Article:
Brock University graduate students have been busy in the school’s innovative Sleep Lab, where they have been conducting research on the effects of mild sleep deprivation and napping. The researchers are also looking for any interested Brock students who may be willing to help them out by working as research participants, an opportunity for which they can receive cash compensation and course credit.
The researchers are Elizabeth Stoakley, Kari Lustig and Kevin MacDonald. Stoakley and Lustig are currently working on a collaborative project where they are looking at the effects of mild sleep deprivation, which refers to when people skip a few hours of sleep a night, such as sleeping for six hours instead of eight.
“We’re doing a sleep restriction study,” said Stoakley. “When you’re just a bit tired, what happens to your brain?”
While the lab (one of the few University sleep labs in Canada) has produced research on substantial sleep deprivation in the past (looking at what happens when people miss out on a significant amount of sleep), Stoakley and Lustig are more interested in what happens when people get a decent amount of sleep every night, but still do not get quite as much as they should. They explained that it tends to be much more common for people to start cutting out an hour or two of sleep a night, and continue this behaviour because they do not perceive the risks that come with this more mild sleep loss. The purpose of their research is to look at the ways that a person is impacted cognitively and emotionally by mild sleep deprivation.
“This is very subtle, and it’s more practical,” said Stoakley. “A lot of people think they are okay because they get six hours of sleep, and don’t realize that most people actually need seven and a half or eight and a half hours.”
Stoakley explained that many people, including students, are getting less sleep than they really need because they do not understand how harmful their sleeping habits can be.
While people may think they are able to function well, Stoakley said that they are looking at the ways that people underestimate how much impact this sleep loss has on their abilities to process situations and emotions.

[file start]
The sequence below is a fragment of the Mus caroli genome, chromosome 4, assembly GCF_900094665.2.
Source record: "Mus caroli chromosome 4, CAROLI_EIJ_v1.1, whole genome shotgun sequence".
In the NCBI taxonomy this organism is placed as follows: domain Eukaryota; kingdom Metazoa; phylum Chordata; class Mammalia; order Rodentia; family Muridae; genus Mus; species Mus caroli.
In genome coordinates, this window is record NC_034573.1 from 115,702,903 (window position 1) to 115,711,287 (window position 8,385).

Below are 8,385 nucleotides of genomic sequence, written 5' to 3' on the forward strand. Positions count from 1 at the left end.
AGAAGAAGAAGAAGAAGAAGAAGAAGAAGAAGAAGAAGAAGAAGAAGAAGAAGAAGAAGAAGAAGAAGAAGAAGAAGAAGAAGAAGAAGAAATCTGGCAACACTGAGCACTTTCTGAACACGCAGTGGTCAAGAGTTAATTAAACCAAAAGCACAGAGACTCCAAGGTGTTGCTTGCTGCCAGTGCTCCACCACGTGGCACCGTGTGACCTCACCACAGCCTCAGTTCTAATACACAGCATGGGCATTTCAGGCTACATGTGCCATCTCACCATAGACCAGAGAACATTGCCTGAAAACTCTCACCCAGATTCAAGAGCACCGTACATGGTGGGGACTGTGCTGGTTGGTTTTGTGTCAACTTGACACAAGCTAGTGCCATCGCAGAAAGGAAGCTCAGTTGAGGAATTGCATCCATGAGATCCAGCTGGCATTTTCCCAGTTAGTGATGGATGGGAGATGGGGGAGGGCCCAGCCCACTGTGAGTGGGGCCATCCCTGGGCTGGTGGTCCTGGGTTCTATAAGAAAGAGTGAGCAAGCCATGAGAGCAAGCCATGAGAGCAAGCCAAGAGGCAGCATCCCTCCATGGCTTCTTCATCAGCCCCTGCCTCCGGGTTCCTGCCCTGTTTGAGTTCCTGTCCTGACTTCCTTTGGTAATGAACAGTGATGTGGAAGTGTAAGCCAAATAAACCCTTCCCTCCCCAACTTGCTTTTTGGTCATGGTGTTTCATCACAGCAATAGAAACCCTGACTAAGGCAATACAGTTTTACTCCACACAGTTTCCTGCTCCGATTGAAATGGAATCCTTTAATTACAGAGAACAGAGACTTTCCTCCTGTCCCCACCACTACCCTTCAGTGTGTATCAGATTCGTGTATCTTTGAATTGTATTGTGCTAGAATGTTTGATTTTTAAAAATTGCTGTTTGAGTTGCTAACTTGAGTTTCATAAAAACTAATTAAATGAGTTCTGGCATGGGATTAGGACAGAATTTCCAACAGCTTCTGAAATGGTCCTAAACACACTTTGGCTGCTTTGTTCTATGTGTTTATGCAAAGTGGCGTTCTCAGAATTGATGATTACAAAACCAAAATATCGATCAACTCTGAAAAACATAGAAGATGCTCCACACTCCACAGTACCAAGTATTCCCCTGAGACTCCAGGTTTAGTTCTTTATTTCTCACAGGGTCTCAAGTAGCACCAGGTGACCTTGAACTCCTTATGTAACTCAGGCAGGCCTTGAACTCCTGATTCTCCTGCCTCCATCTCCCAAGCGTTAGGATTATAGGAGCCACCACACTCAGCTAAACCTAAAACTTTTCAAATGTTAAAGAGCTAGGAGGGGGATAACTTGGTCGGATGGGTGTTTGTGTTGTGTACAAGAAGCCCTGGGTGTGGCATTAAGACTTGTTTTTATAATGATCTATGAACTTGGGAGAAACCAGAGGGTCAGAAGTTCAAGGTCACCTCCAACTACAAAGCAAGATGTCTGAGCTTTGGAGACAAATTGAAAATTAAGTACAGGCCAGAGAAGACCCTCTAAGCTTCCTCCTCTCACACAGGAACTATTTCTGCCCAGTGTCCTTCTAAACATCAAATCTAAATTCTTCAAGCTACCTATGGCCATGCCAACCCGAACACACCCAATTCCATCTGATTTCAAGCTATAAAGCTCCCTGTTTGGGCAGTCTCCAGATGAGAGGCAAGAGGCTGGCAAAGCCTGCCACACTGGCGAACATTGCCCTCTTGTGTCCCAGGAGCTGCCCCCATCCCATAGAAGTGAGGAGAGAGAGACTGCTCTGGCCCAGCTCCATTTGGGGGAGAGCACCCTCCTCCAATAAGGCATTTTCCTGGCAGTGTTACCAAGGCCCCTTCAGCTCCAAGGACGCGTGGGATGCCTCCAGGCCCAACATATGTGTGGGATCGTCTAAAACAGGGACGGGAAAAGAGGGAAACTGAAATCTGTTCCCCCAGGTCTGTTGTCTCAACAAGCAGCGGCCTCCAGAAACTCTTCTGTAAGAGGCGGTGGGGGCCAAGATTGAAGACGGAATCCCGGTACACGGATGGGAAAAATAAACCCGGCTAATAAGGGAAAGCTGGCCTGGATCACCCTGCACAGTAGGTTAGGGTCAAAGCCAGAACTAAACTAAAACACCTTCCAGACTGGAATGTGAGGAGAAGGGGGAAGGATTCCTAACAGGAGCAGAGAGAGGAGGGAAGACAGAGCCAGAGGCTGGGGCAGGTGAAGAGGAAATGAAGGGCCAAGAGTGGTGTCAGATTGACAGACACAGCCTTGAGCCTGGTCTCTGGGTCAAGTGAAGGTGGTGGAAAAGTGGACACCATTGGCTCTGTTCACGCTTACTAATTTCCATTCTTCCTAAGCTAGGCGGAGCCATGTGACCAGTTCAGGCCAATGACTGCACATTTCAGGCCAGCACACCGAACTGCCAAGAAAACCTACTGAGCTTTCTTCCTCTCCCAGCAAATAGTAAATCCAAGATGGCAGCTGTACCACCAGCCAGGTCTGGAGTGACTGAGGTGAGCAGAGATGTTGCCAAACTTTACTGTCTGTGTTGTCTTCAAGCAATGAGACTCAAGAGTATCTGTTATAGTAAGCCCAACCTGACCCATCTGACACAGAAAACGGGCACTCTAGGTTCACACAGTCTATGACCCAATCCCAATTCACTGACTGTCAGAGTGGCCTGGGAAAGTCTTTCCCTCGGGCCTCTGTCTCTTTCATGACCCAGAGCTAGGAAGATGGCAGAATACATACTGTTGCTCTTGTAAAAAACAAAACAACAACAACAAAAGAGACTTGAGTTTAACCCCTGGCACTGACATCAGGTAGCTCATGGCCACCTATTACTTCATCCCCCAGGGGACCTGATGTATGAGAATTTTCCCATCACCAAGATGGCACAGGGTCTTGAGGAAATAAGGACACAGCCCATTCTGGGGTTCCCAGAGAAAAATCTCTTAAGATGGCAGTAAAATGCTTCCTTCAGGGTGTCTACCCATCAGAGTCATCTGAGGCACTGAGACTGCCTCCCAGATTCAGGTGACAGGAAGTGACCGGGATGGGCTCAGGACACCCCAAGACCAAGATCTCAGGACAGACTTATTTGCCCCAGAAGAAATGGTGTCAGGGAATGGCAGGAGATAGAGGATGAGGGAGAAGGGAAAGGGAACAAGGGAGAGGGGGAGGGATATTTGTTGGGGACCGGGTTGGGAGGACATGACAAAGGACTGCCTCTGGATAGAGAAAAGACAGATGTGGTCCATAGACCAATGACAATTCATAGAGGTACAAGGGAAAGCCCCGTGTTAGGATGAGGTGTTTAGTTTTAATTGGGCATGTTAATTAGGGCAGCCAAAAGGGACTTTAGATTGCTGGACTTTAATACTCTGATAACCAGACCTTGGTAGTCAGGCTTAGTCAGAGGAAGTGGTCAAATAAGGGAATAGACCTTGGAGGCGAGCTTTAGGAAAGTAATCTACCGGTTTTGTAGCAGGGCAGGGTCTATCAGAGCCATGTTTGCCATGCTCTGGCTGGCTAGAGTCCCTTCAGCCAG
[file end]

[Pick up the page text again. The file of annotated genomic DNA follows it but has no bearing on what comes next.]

“You don’t tend to feel as sleepy as your brain is acting… you don’t notice,” said Stoakley. “You don’t predict how limited your performance actually is.”
While Stoakley and Lustig are working on their sleep deprivation study, MacDonald is also working in the sleep lab, but to study the effects of napping. His research examines the effects that afternoon napping has on cognitive functioning, focusing specifically on memory and emotional tasks. MacDonald explains that a lot of his research attempts to give more insight into the effects of napping, as a lot of evidence of the benefits of napping is largely anecdotal, and a lot of research still needs to be done to look at the effects that naps have on the brain.
“We perceive that naps are good,” said MacDonald. “We are focusing on the brain activity during these naps.”
The researchers in the sleep lab, like many of the researchers in Brock’s Psychology Department, rely on human participants to help them with their research. Stoakley emphasized that student participants are at the core of their work: they need student participants in order to carry out their research, and they are extremely grateful for the participants they get.
“We love students,” said Stoakley. “We need them. It’s a bigger time commitment than other opportunities, and we understand that… we love our participants.”
Stoakley explained that, while there is financial compensation and potential course credit for Brock Psychology courses to be gained from participating in the studies, this compensation is only a part of what students can gain from participating. She said that students also get a chance to experience research in a very direct way, learn a lot about psychology research and how it happens, and also to learn more about sleep and the brain. It’s an opportunity to see course material in action.
“The money is more of a thank you,” said Stoakley. “We hope they get something more out of the experience.”
Participants are also treated very well when volunteering. Behind the electrodes and electrode caps that are applied at the entrance of the lab, there are comfortable rooms and a kitchen area to help participants feel comfortable and at home during the study.
“When we do overnight studies, we get them a bit of breakfast,” said Stoakley. “For our napping study, there are some cards… (in the room) there is a bed, a computer, a pretend window, to make it feel kind of homey.”
Whether students are interested in learning more about how their sleep patterns and choices can affect their daily physiology, or immersing themselves further into the research by participating in the lab’s studies, the sleep lab is a great first point of contact.